Adaptive optics pinpoints 2 supermassive black holes in colliding galaxies

May 17, 2007
Adaptive optics pinpoints 2 supermassive black holes in colliding galaxies
An adaptive optics image of the double nucleus of the galaxy merger NGC 6240, taken in infrared light with the Keck II Telescope. The feature within the north nucleus labeled "North 2" is at the position of the northern supermassive black hole. The southern supermassive black hole is located just north (above) the feature labeled "South 1" in the south nucleus. The yellow vertical line represents one second of arc, or 490 parsecs at the distance of NGC 6240. Image Credit: C. Max, G. Canalizo, and W. de Vries.

Astronomers have discovered the exact location and makeup of a pair of supermassive black holes at the center of a collision of two galaxies more than 300 million light years away.

Using adaptive optics (AO), which clear the blurring effects of turbulence in the Earth's atmosphere, Livermore scientists observed that the two black holes formed at the center of a rotating disk of stars in the galaxy merger known as NGC 6240 and are surrounded by a cloud of young star clusters.

Supermassive black holes contain millions to billions of times the mass of the sun and are believed to exist in the center of most galaxies, including our own Milky Way.

For years, astronomers have known that NGC 6240 hosted at least one supermassive black hole. Later observations at NASA's Chandra X-Ray Observatory confirmed that there were actually two supermassive black holes in the core of NGC 6240. And the new research, which appears in the May 17 edition of Science Express, confirms the exact location and environment of the two black holes from observations at the W.M. Keck Observatory.

"People had observed this pair of colliding galaxies at different wavelengths and seen what they thought were the black holes, but it's been very hard to make sense of how the observations at various wavelengths correspond to each other," said Claire Max, lead author of the paper. Max is an astronomer at Lawrence Livermore National Laboratory's Institute for Geophysics and Planetary Physics and a faculty member at UC Santa Cruz. "The adaptive optics results enabled us to tie it all together, so now we can really see it all – the hot dust in the infrared, the stars in the visible and infrared, and the X-rays and radio emissions coming from right around the black holes."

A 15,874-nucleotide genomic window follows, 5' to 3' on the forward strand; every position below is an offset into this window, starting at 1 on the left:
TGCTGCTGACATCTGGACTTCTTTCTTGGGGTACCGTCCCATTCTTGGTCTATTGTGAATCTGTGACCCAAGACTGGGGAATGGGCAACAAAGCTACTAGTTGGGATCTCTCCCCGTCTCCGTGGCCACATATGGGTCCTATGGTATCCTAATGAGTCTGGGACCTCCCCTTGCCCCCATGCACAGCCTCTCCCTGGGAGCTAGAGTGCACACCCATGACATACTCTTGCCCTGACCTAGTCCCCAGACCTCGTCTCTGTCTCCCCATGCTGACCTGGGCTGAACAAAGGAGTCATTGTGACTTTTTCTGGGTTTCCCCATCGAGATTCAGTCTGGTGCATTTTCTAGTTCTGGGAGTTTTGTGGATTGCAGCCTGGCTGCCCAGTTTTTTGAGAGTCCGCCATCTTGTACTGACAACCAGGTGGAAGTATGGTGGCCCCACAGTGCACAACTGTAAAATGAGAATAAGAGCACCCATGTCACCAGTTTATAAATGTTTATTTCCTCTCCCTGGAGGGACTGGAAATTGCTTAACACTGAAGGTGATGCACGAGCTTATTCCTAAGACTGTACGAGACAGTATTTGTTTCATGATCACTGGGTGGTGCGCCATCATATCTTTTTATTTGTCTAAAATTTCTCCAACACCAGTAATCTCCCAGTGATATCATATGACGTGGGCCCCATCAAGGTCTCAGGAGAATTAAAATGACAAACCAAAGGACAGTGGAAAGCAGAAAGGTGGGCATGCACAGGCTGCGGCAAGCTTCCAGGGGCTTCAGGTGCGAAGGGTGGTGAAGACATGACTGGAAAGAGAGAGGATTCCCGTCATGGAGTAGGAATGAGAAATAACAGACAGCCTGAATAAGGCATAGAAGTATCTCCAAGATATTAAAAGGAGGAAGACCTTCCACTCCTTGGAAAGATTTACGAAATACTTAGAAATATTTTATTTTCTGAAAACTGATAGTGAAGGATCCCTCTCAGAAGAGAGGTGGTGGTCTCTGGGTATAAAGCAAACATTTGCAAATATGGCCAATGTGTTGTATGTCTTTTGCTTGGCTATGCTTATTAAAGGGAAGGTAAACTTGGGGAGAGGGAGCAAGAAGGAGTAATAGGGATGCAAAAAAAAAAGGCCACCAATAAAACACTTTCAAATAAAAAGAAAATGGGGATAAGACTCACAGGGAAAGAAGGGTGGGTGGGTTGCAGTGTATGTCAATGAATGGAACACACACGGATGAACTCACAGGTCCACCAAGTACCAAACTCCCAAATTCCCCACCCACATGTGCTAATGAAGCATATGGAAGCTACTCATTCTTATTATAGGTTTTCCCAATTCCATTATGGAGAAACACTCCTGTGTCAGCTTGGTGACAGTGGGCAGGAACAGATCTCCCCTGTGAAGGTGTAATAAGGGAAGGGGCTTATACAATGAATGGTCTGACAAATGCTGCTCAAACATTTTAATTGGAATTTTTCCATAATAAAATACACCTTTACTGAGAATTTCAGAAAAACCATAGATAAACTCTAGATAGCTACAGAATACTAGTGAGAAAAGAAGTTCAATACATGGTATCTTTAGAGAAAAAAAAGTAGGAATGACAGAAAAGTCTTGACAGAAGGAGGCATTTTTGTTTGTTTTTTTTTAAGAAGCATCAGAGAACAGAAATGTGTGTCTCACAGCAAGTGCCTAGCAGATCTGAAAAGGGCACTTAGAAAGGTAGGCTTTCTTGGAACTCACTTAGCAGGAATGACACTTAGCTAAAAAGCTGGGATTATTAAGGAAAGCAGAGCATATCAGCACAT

Adaptive optics enables astronomers to minimize the blurring effects of the Earth's atmosphere, producing images with unprecedented detail and resolution. The adaptive optics system uses light from a relatively bright star, or guide star, to measure the atmospheric distortions and to correct for them, but only about 1 percent of the sky contains stars sufficiently bright to be of use. A laser built by LLNL has been commissioned at Keck, in which adaptive optics can be used nearly anywhere in the sky by producing an artificial laser guide star.

Other Livermore researchers include Willem de Vries of IGPP and UC Davis and former LLNL postdoctoral researcher Gabriela Canalizo, who is now a faculty member at UC Riverside.

The spatial resolution using adaptive optics at the 10-meter Keck II telescope is an improvement of a factor of 10 over what can be done with conventional ground-based imaging.

Hubble Space Telescope images show that the two black holes are surrounded by patchy dust that partially obscures visible light. However, in the infrared light used in the Keck AO observations, the black holes are more distinct and are surrounded by many young star clusters that formed in the merger.

"With the infrared images we got at Keck, we were able to line up the information from all the different wavelengths to determine which features in the images are the black holes," said Max, who also serves as director at the Center for Adaptive Optics at UC Santa Cruz.

Galaxy mergers are thought to play a major role in galaxy evolution and may help explain many of their properties. For example, astronomers have found that the mass of the black hole at the center of a galaxy is highly correlated with large-scale properties of the galaxy itself. The "coevolution" hypothesis explains this correlation as the result of both the black hole and the galaxy around it growing incrementally in repeated merger events over cosmic time scales.

"The gravitational influence of the black hole is actually limited to a relatively small region right around it, so how can it affect the rest of the galaxy" But if the black hole and the galaxy around it evolved together through the same sequence of merger events, that would explain the correlations," Max said. "That's why people are so excited about understanding galaxy mergers, and here we're seeing it in action."

Source: Lawrence Livermore National Laboratory

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